To create a good writing plan, the final step is to bring everything together. This will solidify your writing routine. Here is an example of what my writing plan looks like:
Starting tomorrow, I will write for at least twenty minutes a day, at our dining room table, immediately after I brew the morning coffee.
Now, it’s your turn. Create your writing plan by filling in the blanks below.
Starting ________________, I will write for _____________ minutes a day, at___________ immediately after ______________.
This writing plan works because it attaches your new writing routine to a current habit. As a result, the old habit becomes a trigger for your new writing habit. A secondary advantage is this process trains your brain to enter a creative zone. After a few years of following my daily writing plan, the smell of coffee began triggering my creativity. It’s almost as if I can feel my creativity kick-in when the aroma of coffee fills the air.
I believe the same will be true for you. If you stick to your writing plan long enough, your creative brain will learn exactly when it needs to get energized. As a result, you’ll find yourself entering into a state of writing flow more often. The words will come easier, and you’ll finish one writing project after another. Then, one day, you’ll look back and be utterly impressed at just how much you’ve accomplished!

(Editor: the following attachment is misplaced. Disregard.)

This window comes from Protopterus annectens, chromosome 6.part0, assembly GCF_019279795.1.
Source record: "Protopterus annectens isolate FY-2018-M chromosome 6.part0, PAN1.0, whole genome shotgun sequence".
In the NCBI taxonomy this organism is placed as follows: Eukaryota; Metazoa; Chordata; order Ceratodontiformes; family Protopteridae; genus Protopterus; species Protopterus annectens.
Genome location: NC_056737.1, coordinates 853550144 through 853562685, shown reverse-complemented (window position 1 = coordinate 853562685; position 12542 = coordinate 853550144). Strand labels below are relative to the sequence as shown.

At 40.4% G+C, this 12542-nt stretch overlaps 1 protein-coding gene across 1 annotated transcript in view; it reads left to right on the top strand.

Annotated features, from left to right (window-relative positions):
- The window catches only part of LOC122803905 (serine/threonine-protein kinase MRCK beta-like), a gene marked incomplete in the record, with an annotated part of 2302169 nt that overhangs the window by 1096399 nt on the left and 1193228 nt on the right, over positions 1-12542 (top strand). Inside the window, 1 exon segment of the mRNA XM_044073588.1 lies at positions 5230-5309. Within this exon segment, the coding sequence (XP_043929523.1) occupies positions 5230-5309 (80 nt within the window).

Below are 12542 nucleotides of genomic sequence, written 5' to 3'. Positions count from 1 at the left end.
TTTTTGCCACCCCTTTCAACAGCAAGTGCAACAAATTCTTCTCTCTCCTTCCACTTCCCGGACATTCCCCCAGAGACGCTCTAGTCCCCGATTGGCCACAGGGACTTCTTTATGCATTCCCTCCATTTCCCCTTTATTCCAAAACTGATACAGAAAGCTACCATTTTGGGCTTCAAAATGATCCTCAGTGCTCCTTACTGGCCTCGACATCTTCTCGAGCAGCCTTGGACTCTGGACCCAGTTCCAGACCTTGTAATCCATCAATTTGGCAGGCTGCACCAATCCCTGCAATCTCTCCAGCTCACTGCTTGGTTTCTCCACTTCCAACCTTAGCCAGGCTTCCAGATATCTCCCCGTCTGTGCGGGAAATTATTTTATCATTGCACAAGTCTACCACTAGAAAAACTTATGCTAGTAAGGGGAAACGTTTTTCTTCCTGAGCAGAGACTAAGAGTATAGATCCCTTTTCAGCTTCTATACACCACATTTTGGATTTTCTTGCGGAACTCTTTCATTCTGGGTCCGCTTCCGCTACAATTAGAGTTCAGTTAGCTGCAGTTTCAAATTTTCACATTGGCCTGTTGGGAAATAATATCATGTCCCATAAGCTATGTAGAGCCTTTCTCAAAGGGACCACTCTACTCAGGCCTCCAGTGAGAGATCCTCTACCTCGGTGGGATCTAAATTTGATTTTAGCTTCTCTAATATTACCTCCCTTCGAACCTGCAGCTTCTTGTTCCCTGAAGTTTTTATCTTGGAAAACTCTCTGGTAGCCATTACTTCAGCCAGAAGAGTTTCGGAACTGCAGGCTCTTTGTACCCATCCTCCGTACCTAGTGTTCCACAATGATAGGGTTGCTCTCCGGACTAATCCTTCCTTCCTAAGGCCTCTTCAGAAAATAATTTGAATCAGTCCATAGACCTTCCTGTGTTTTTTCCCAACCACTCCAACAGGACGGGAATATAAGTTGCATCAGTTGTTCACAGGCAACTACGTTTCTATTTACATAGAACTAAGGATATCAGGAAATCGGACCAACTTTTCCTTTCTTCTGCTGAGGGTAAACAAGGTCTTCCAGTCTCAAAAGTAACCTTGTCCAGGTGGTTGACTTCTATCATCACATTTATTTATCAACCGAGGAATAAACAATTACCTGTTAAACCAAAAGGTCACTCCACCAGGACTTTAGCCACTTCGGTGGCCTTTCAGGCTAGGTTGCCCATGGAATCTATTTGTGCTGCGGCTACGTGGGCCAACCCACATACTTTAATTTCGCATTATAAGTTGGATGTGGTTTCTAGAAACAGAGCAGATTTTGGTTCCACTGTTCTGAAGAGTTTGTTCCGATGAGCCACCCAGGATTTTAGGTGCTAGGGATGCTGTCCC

Your Bright Writing Future
Now that your writing plan is in place, I believe your writing future is so bright you may need to wear shades! Imagine how good it will feel to finally have that book, blog-post, screenplay, or social media post done! Writers write. This is the real work and your number one priority! Just as runners run, dancers dance, and singers sing, writers write!
Remember, you are on a mission. Your message matters and is worth sharing with others. Now that you have a solid plan in place, it’s time for the real work to begin—the writing!
More Writing Tools
If you enjoyed this post, then you may want to check out some of my books for writers and authors. These include:
I’ve heard my writing books described as airplane books because they are short enough to finish on a short flight. I’ve written them especially for busy parents and couples who have an important message to share. In fact, my writing books are unapologetically short and packed with the best writing tips I know. The goal is to help you get to the real work (the writing) as fast as possible and to help you incorporate a writing routine into your already busy day.
Let’s Continue the Writing Conversation
Finally, I’d love to hear from you!
- What does your writing plan look like?
- How is this writing plan working for you?
- What’s your big writing goal?
- Is there something you’d add to this writing plan list?
Let’s continue the writing conversation in the comments below. I’d love to hear from you. Feel free to answer any of the above questions or simply leave your thoughts.
Wishing you happy happy writing!